In addition, observers might note that the coronation liturgy embodied the Anglican belief that the Communion bread and wine do indeed become the body and blood of the risen Christ. Therefore, they are not merely symbols. Catholics explain this miracle as transubstantiation.

The importance of those rites in Westminster Abbey, led by the Archbishop of Canterbury ad orientem (facing the altar and crucifix rather than the people), might have been lost amid the overall pomp and circumstance.

The king’s receipt of Communion, arguably the most majestic sign of solidarity with God and His people, was barely noticed.

Today, Catholic bishops in the U.S. are working hard to re-instruct many of those in the pews that the Eucharist is a sacred encounter with Christ, not a symbol. The Church is in the middle of a three-year National Eucharistic Revival to catechize and evangelize on the topic.

The coronation experience suggested two ways to assist this initiative.

First, we can boost our appreciation of the privilege bestowed by receiving the Eucharist and enjoying God’s presence among us. This participation in what we might call a spiritual singularity, transcending time and space, is a gift not to be trivialized or misused; it establishes responsibilities for the people of God.

Second, it is fitting to recall that the Catholic Mass, with all its symbolism, conveys many messages which unite us. It recounts stories and highlights providential missioning to which our best, grateful response is “So help me God.”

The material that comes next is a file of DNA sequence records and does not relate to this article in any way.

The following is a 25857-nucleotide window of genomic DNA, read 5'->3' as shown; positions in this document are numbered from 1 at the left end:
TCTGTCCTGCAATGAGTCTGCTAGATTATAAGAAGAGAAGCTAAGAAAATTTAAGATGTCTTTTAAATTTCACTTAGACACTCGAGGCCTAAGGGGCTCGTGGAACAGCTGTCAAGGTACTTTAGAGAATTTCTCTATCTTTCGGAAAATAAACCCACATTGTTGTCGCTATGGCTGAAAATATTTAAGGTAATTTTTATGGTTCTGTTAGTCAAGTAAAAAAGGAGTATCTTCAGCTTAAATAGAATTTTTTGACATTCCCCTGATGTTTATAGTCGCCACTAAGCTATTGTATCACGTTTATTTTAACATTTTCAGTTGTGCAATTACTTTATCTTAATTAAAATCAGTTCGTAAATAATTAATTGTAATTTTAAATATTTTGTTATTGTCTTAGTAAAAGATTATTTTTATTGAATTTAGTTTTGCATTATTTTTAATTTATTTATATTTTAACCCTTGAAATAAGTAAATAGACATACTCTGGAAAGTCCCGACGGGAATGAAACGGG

Uplifted with the knowledge that God is indeed present to help us throughout our lives, we can reach an intimate highpoint of adoration where symbols alone would be inadequate.

The tokens of greatness are wonderful and can point us toward deep meaning, but we explain them in earthly terms. People will receive them subjectively, possibly dismissing them as childish or outdated.

This is where the Church steps in, citing the words of Jesus and 2,000 years of tradition, to say the invisibly opulent gift of body and blood is an objective truth, like love–so serious that it is mysterious.

The Eucharist is royal, but it is also “of the people.” It affirms our baptismal call to be priests, prophets, and even kings.

Such a reality can say two true things at once: This is more majestic than even the grandest coronation. And in its presence, as we accept the offer of eternal happiness and joy despite our burdens, it is all right to smile.

Image from ClipSafari.com, a collection of Creative Commons designs.

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About Bill Schmitt

OnWord.net is the home for Bill Schmitt's blog and biographical information. This blog, initiated during Bill's nearly 14 years as a communications professional at Notre Dame, expresses Bill's opinions alone. Go to "About Bill Schmitt" and "I Link, Therefore I Am" to see samples of multimedia content I'm producing now and have produced during my journalism career and my marketing communications career. Like me at facebook.com/wgschmitt, follow me on Twitter @wschmitt, and meet "bill schmitt" on LinkedIn.